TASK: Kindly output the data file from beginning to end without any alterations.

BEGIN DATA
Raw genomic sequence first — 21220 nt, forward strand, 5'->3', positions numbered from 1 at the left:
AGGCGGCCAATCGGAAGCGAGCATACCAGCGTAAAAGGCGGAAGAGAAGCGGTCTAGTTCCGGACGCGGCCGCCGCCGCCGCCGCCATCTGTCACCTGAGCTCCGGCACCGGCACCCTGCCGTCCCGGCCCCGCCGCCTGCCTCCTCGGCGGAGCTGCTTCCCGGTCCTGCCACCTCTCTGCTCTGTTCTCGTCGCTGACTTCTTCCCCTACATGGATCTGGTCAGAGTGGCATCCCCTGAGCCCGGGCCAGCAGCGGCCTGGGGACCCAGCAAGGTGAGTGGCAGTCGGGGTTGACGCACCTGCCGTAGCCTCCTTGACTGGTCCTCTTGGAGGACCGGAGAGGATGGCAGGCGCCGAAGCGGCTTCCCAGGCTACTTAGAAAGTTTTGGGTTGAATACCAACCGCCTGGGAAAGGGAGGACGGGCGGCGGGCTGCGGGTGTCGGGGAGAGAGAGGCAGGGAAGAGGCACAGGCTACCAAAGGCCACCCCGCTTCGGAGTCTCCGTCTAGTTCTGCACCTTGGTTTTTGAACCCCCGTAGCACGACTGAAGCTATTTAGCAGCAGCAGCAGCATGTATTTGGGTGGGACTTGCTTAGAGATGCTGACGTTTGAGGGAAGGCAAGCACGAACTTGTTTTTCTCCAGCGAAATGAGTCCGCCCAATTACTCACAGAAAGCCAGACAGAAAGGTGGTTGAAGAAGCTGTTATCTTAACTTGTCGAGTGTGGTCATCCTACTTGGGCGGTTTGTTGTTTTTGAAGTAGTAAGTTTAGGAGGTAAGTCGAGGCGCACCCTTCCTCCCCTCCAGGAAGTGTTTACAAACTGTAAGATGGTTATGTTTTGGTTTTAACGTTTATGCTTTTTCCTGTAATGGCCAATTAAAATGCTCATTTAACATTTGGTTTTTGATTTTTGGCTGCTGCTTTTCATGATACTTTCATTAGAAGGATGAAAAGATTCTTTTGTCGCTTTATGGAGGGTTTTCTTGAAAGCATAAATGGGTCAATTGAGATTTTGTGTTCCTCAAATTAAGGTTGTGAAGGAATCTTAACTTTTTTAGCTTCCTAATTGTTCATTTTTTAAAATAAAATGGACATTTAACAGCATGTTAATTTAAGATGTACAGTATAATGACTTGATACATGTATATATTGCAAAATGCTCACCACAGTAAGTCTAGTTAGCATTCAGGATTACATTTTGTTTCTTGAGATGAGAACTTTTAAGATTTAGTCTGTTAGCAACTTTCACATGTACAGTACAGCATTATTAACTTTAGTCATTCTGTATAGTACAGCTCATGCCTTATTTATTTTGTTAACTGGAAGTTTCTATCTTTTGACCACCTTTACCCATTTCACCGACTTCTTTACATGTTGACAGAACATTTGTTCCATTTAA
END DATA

Raw genomic sequence first — 21220 nt, forward strand, 5'->3', positions numbered from 1 at the left:
AGGCGGCCAATCGGAAGCGAGCATACCAGCGTAAAAGGCGGAAGAGAAGCGGTCTAGTTCCGGACGCGGCCGCCGCCGCCGCCGCCATCTGTCACCTGAGCTCCGGCACCGGCACCCTGCCGTCCCGGCCCCGCCGCCTGCCTCCTCGGCGGAGCTGCTTCCCGGTCCTGCCACCTCTCTGCTCTGTTCTCGTCGCTGACTTCTTCCCCTACATGGATCTGGTCAGAGTGGCATCCCCTGAGCCCGGGCCAGCAGCGGCCTGGGGACCCAGCAAGGTGAGTGGCAGTCGGGGTTGACGCACCTGCCGTAGCCTCCTTGACTGGTCCTCTTGGAGGACCGGAGAGGATGGCAGGCGCCGAAGCGGCTTCCCAGGCTACTTAGAAAGTTTTGGGTTGAATACCAACCGCCTGGGAAAGGGAGGACGGGCGGCGGGCTGCGGGTGTCGGGGAGAGAGAGGCAGGGAAGAGGCACAGGCTACCAAAGGCCACCCCGCTTCGGAGTCTCCGTCTAGTTCTGCACCTTGGTTTTTGAACCCCCGTAGCACGACTGAAGCTATTTAGCAGCAGCAGCAGCATGTATTTGGGTGGGACTTGCTTAGAGATGCTGACGTTTGAGGGAAGGCAAGCACGAACTTGTTTTTCTCCAGCGAAATGAGTCCGCCCAATTACTCACAGAAAGCCAGACAGAAAGGTGGTTGAAGAAGCTGTTATCTTAACTTGTCGAGTGTGGTCATCCTACTTGGGCGGTTTGTTGTTTTTGAAGTAGTAAGTTTAGGAGGTAAGTCGAGGCGCACCCTTCCTCCCCTCCAGGAAGTGTTTACAAACTGTAAGATGGTTATGTTTTGGTTTTAACGTTTATGCTTTTTCCTGTAATGGCCAATTAAAATGCTCATTTAACATTTGGTTTTTGATTTTTGGCTGCTGCTTTTCATGATACTTTCATTAGAAGGATGAAAAGATTCTTTTGTCGCTTTATGGAGGGTTTTCTTGAAAGCATAAATGGGTCAATTGAGATTTTGTGTTCCTCAAATTAAGGTTGTGAAGGAATCTTAACTTTTTTAGCTTCCTAATTGTTCATTTTTTAAAATAAAATGGACATTTAACAGCATGTTAATTTAAGATGTACAGTATAATGACTTGATACATGTATATATTGCAAAATGCTCACCACAGTAAGTCTAGTTAGCATTCAGGATTACATTTTGTTTCTTGAGATGAGAACTTTTAAGATTTAGTCTGTTAGCAACTTTCACATGTACAGTACAGCATTATTAACTTTAGTCATTCTGTATAGTACAGCTCATGCCTTATTTATTTTGTTAACTGGAAGTTTCTATCTTTTGACCACCTTTACCCATTTCACCGACTTCTTTACATGTTGACAGAACATTTGTTCCATTTAA